Branded Deluxe: The resurrection of Fabergé (Column)

Mark Tungate is based in Paris. His column from the capital of fashion and luxury appears regularly. Fabergé proved to be a difficult egg to crack. The venerable brand was acquired by a London-based investment group called Pallinghurst Resources a few years back, and they favour discretion. The Fabergé website is one of those slick […]

Mark Tungate is based in Paris. His column from the capital of fashion and luxury appears regularly.

Fabergé proved to be a difficult egg to crack. The venerable brand was acquired by a London-based investment group called Pallinghurst Resources a few years back, and they favour discretion. The Fabergé website is one of those slick but opaque affairs that offers nothing in the way of press contacts other than a “press@fabergé” address. But I wasn’t about to give up.

I already knew a little about the history of Fabergé. Most of us are vaguely aware of the details: Peter Carl Fabergé, born in St Petersburg on 30 May 1836, took over his father’s jewelry business and became a provider of glittering trinkets to the Tsars. Including, of course, the legendary eggs.

That tradition began in the Easter of 1885—Easter being the key celebration in the Russian Orthodox calendar. Tsar Alexander III commissioned Fabergé to make an exceptional gift for his wife, the Tsarina Maria Feodorovna. The result was a masterpiece: an enameled egg containing a golden yolk. Within the yolk, a golden hen – and within that, a miniature of the imperial crown, encrusted with diamonds, and an egg-shaped ruby. After that, a new egg was delivered every year. The House of Fabergé grew into a global luxury brand, with branches in Moscow, Odessa, Kiev and London.

The revolution literally killed the golden hen. Fabergé was forced to abandon everything as he fled with his family, beginning a long and wearying journey across Europe that ended in his death in 1920. He is buried in Cannes, France. His sons Eugene and Alexander attempted to resurrect the business, founding Fabergé & Son in Paris. But their energy was sapped by a legal wrangle with a perfume salesman, Samuel Rubin, who named his fragrance business Fabergé Inc. because of the romance that swirled around the name. Eventually, he licensed the brand from the surviving members of the family. Then he sold it again, in 1964, to a group named McGregor.

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By the 1970s Fabergé was better known for cheap toiletries than expensive jewels. Among its products was a men’s fragrance called Brut, whose scent is as subtle as its name suggests. My grandfather wore Brut—a Cockney sheet metal worker, he was about as far from the original target market of Fabergé as it’s possible to imagine.

Fabergé was owned by Unilever when Pallinghurst Resources acquired the brand in 2007. The group began working to rehabilitate the Fabergé name, launching its first range of jewelry a couple of years later, attracting widespread media coverage.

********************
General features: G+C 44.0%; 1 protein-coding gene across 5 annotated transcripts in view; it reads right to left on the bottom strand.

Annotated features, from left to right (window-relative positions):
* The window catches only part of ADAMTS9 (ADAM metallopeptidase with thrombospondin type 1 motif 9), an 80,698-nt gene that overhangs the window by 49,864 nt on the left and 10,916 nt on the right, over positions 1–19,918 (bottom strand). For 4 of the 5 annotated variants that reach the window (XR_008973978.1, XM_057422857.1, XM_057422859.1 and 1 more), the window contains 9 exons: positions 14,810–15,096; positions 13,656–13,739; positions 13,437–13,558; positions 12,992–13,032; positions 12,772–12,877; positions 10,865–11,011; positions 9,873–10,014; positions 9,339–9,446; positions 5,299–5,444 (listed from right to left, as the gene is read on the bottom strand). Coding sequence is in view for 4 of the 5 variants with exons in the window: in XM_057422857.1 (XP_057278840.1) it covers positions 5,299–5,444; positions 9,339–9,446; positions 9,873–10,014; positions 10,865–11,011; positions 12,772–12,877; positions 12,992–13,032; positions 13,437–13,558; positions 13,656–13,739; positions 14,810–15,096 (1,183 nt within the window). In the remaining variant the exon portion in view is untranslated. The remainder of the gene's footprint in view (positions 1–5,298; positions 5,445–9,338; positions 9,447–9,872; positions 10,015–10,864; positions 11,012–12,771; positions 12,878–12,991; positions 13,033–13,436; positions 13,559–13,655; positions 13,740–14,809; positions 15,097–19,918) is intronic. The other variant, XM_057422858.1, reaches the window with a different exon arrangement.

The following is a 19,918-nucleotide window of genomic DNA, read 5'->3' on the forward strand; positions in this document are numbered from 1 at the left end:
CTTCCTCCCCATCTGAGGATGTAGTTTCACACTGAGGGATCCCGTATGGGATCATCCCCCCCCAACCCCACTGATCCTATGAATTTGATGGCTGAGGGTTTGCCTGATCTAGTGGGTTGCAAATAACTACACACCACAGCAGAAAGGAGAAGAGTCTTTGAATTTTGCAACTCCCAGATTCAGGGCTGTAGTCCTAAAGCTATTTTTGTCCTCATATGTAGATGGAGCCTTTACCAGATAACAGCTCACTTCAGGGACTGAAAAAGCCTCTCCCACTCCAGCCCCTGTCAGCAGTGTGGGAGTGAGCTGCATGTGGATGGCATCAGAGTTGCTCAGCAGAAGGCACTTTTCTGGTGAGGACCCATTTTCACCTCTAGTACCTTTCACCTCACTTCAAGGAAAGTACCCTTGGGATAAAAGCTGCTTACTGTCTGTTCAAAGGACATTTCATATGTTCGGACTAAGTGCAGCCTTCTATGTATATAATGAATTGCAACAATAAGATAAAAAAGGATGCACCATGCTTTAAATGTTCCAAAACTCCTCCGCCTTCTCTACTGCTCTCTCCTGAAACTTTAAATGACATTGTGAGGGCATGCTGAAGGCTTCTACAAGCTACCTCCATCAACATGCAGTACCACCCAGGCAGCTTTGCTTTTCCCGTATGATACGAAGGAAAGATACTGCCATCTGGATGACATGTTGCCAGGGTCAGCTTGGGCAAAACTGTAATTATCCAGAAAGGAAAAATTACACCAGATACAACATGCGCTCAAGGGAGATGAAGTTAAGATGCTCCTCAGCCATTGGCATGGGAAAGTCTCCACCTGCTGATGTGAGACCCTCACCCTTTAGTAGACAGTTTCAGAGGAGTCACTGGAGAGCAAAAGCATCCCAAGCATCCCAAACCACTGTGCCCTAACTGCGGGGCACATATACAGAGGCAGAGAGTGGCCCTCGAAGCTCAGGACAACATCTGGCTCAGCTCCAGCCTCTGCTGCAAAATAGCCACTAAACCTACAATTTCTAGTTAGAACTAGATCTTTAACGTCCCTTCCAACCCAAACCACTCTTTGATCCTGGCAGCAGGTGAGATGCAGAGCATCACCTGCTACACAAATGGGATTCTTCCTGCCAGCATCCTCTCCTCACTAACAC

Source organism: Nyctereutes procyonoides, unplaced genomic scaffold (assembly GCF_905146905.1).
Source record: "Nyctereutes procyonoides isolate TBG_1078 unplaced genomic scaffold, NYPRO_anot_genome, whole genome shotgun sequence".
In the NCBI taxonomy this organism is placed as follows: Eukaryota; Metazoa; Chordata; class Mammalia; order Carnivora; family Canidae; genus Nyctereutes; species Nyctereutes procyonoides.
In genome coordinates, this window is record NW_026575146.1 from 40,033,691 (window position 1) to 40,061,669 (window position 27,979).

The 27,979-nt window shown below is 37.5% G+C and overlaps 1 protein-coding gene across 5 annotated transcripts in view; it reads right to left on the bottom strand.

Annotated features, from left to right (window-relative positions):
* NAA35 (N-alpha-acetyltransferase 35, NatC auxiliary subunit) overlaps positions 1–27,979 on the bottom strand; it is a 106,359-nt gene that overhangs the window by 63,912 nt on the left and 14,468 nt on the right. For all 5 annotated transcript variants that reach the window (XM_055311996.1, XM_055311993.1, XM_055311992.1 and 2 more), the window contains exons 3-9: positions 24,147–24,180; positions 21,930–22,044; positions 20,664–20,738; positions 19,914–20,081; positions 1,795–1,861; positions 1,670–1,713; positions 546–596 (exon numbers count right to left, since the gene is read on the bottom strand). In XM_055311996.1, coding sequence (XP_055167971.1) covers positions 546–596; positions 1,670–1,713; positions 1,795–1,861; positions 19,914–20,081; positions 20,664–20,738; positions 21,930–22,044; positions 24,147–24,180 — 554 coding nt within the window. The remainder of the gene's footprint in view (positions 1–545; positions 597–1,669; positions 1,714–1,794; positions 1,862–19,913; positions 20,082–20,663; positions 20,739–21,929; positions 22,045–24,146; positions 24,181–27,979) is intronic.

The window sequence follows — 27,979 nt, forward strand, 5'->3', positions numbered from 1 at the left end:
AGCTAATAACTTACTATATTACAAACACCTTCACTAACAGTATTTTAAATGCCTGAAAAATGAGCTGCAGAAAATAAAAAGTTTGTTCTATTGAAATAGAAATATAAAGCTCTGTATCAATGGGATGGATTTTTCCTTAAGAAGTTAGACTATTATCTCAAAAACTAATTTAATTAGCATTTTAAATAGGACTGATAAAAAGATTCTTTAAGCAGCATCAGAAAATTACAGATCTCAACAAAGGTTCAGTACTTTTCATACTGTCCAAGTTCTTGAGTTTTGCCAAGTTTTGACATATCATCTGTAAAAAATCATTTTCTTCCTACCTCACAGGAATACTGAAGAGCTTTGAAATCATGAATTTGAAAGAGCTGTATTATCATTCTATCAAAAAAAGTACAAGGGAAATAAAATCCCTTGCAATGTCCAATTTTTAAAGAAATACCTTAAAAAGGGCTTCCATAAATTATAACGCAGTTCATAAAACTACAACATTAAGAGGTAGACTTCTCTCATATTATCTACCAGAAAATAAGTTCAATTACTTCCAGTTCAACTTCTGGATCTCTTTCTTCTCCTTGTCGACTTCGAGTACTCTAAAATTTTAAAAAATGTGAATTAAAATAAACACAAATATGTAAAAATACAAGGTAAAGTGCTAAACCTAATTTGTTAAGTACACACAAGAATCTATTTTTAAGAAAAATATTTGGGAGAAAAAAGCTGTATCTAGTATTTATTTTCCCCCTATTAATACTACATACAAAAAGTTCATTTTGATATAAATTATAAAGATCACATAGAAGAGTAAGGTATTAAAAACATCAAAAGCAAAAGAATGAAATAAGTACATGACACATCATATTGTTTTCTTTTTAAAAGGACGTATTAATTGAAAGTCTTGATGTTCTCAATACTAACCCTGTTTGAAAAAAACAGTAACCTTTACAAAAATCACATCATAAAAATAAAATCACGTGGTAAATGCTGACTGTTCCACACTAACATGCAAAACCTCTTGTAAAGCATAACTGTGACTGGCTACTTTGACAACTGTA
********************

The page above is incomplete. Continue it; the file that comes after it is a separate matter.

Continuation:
So what’s been happening since then? Finally, by going through the Pallinghurst head office in London, I caught up with a PR spokesperson at Fabergé.

She describes Fabergé’s strategy as “top down.” And indeed the rebranding does seem to have embraced a wide range of tactics. At the top end are its sumptuous boutiques: three of them in Dubai alone. An entry-level trinket will cost you upwards of $4,500, while the superb Romanov necklace will set you back around $5.5 million. You can shop for the less expensive pieces via the brand’s site. But for showcase pieces and special commissions, Fabergé promises to fly a sales advisor to you anywhere in the world.

Naturally, the brand has run glossy magazine advertising in Vanity Fair, Vogue and Harper’s Bazaar—the usual suspects. Yet it has also sent a fleet of Fabergé-branded black taxis tooling around London to tempt the aspiring masses.

In its latest coup, the brand will “take over” Harrods this April. Inside, there will be a pop-up boutique and an “Egg Bar” showcasing egg pendants, with an engraving service. An appointment-only exhibition will showcase, among other historic pieces, the 1901 Fabergé Apple Blossom Egg, seen for the first time in the U.K.

So what if you want to acquire one of the original jeweled eggs created for the Tsars? Only 50 of them were ever made. Queen Elizabeth owns three. There are 10 in the Kremlin. Most of the others are divided among wealthy collectors. But if you’re something of a sleuth, it may interest you to hear that eight have never been found.

Mark Tungate is based in Paris. His column from the capital of fashion and luxury appears regularly.

This story originally appeared in the May 2014 issue of Marketing. For regular insights into the world of luxury marketing, subscribe to Marketing and check us out on your iPad.

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